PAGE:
Speeches (Lines) for Hecate in "The Tragedy of Macbeth"

Total: 2
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# Act / Scene Speech text
1 III / 5
  • Have I not reason, beldams as you are,
    Saucy and overbold? How did you dare...
  • Have I not reason, beldams as you are,
    Saucy and overbold? How did you dare
    To trade and traffic with Macbeth
    In riddles and affairs of death;
    And I, the mistress of your charms,
    The close contriver of all harms,
    Was never call'd to bear my part,
    Or show the glory of our art?
    And, which is worse, all you have done
    Hath been but for a wayward son,
    Spiteful and wrathful, who, as others do,
    Loves for his own ends, not for you.
    But make amends now: get you gone,
    And at the pit of Acheron
    Meet me i' the morning: thither he
    Will come to know his destiny:
    Your vessels and your spells provide,
    Your charms and every thing beside.
    I am for the air; this night I'll spend
    Unto a dismal and a fatal end:
    Great business must be wrought ere noon:
    Upon the corner of the moon
    There hangs a vaporous drop profound;
    I'll catch it ere it come to ground:
    And that distill'd by magic sleights
    Shall raise such artificial sprites
    As by the strength of their illusion
    Shall draw him on to his confusion:
    He shall spurn fate, scorn death, and bear
    He hopes 'bove wisdom, grace and fear:
    And you all know, security
    Is mortals' chiefest enemy.
    [Music and a song within: 'Come away, come away,' &c]
    Hark! I am call'd; my little spirit, see,
    Sits in a foggy cloud, and stays for me.
  • First Witch. Why, how now, Hecate! you look angerly.

    Hecate. Have I not reason, beldams as you are,
    Saucy and overbold? How did you dare
    To trade and traffic with Macbeth
    In riddles and affairs of death;
    And I, the mistress of your charms,
    The close contriver of all harms,
    Was never call'd to bear my part,
    Or show the glory of our art?
    And, which is worse, all you have done
    Hath been but for a wayward son,
    Spiteful and wrathful, who, as others do,
    Loves for his own ends, not for you.
    But make amends now: get you gone,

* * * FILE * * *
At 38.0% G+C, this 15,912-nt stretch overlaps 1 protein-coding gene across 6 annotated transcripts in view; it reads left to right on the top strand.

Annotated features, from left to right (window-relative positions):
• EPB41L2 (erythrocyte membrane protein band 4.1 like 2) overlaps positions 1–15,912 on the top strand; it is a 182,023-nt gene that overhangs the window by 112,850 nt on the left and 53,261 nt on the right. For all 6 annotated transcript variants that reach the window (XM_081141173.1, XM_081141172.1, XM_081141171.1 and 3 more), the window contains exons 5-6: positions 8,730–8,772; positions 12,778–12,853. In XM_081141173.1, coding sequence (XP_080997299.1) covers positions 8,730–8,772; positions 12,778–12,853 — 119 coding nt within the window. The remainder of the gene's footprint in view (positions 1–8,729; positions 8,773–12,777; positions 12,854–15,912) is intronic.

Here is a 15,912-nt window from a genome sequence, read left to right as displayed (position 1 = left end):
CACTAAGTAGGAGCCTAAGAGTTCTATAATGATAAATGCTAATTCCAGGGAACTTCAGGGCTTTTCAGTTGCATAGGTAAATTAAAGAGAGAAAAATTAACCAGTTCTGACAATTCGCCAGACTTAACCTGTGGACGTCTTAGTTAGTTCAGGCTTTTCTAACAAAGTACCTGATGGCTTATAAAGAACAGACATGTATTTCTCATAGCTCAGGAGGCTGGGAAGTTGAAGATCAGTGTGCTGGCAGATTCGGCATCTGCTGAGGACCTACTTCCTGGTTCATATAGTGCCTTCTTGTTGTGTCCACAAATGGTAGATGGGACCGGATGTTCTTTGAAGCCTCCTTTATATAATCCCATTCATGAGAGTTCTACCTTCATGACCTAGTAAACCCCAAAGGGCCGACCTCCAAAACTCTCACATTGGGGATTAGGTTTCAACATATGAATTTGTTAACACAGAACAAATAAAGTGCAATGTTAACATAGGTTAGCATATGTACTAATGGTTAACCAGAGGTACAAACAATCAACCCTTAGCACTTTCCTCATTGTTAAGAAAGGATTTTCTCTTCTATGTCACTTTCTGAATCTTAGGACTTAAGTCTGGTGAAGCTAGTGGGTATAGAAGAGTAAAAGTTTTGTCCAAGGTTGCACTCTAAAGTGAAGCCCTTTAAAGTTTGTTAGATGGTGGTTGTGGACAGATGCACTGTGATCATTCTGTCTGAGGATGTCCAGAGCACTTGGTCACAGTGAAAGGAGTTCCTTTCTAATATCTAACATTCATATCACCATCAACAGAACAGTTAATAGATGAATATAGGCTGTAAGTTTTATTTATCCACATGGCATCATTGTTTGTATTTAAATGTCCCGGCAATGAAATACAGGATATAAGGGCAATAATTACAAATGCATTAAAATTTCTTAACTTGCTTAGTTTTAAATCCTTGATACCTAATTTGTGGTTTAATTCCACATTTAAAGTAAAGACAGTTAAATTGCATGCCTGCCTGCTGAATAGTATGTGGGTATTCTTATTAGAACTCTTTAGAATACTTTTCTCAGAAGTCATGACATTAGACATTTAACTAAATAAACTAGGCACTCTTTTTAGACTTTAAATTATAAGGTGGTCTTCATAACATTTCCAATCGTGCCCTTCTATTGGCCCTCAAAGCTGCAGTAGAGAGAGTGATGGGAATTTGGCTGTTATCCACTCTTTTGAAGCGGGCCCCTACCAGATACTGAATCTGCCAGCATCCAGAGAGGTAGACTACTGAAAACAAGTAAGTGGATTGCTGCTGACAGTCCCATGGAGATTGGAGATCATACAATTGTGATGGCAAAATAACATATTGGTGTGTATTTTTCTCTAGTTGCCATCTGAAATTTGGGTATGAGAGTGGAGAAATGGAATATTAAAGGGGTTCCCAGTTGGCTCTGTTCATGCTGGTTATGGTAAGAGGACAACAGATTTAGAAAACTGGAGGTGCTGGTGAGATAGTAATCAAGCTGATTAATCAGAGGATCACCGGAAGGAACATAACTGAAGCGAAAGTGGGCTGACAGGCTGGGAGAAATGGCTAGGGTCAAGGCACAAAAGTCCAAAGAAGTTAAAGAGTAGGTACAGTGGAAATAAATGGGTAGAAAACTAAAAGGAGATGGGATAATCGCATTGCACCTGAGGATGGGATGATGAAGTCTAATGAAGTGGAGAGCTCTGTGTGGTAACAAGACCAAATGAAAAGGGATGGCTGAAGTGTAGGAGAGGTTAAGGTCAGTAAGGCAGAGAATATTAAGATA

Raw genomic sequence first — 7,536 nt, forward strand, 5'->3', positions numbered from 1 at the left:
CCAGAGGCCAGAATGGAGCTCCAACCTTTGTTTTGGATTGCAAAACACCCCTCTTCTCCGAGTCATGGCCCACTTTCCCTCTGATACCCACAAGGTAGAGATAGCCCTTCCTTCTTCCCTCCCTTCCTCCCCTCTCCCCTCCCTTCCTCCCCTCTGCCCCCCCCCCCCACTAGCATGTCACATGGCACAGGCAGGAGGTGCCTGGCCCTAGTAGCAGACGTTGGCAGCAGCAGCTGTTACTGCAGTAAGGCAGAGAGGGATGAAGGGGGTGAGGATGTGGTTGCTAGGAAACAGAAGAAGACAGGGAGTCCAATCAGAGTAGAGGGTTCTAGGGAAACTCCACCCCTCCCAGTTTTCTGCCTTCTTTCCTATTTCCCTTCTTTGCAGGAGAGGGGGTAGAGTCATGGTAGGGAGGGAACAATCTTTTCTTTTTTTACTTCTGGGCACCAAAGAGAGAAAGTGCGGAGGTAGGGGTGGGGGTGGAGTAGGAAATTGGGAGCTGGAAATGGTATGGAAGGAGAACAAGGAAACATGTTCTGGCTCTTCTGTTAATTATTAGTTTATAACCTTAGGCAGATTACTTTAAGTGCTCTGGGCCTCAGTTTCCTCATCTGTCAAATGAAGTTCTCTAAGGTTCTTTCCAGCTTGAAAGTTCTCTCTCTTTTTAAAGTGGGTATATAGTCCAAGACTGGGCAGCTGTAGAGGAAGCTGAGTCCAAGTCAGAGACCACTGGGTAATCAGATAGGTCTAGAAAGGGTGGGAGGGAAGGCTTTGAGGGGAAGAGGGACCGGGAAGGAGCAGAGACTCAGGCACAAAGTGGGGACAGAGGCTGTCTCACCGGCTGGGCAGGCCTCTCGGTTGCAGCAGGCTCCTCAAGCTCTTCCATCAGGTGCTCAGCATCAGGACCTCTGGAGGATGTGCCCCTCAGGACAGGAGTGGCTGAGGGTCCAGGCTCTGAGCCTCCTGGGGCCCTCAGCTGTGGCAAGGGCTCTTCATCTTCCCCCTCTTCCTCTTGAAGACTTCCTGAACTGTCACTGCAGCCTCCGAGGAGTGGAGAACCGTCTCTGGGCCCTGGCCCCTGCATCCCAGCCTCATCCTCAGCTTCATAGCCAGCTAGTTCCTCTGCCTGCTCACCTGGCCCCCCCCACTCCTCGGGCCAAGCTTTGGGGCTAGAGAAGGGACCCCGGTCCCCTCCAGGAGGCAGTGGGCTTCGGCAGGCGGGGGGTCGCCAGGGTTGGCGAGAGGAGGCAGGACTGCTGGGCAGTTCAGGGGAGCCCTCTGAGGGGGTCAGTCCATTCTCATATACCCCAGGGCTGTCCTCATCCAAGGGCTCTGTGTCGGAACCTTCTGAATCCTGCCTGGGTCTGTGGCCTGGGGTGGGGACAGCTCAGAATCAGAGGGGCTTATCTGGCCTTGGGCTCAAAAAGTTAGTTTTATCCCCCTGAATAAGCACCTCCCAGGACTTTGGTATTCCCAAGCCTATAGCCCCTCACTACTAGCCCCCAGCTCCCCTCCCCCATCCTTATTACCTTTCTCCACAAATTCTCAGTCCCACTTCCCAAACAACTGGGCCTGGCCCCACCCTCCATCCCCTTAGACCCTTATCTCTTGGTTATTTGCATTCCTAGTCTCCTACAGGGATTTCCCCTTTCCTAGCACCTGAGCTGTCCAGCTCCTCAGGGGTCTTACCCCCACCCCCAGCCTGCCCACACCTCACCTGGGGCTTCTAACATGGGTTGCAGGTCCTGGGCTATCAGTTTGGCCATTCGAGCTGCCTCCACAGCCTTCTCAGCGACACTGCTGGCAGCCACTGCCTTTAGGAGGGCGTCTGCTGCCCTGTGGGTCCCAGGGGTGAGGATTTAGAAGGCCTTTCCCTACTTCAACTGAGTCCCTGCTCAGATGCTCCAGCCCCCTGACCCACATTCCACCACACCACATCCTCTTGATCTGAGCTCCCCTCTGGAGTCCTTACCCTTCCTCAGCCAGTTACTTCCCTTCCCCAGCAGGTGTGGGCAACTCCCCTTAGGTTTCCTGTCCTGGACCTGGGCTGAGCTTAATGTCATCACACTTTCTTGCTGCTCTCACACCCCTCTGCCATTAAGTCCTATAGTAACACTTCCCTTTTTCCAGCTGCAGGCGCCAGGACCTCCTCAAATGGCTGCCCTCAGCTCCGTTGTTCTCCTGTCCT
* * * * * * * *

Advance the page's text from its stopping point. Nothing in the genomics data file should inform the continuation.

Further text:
And at the pit of Acheron
    Meet me i' the morning: thither he
    Will come to know his destiny:
    Your vessels and your spells provide,
    Your charms and every thing beside.
    I am for the air; this night I'll spend
    Unto a dismal and a fatal end:
    Great business must be wrought ere noon:
    Upon the corner of the moon
    There hangs a vaporous drop profound;
    I'll catch it ere it come to ground:
    And that distill'd by magic sleights
    Shall raise such artificial sprites
    As by the strength of their illusion
    Shall draw him on to his confusion:
    He shall spurn fate, scorn death, and bear
    He hopes 'bove wisdom, grace and fear:
    And you all know, security
    Is mortals' chiefest enemy.
    [Music and a song within: 'Come away, come away,' &c]
    Hark! I am call'd; my little spirit, see,
    Sits in a foggy cloud, and stays for me.

2 IV / 1
  • O well done! I commend your pains;
    And every one shall share i' the gains; <...
  • O well done! I commend your pains;
    And every one shall share i' the gains;
    And now about the cauldron sing,
    Live elves and fairies in a ring,
    Enchanting all that you put in.
  • Second Witch. Cool it with a baboon's blood,
    Then the charm is firm and good.

    Hecate. O well done! I commend your pains;
    And every one shall share i' the gains;
    And now about the cauldron sing,
    Live elves and fairies in a ring,
    Enchanting all that you put in.

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© Copyright 2017-2022 Shakespeare Network - Maximianno Cobra - All rights reserved.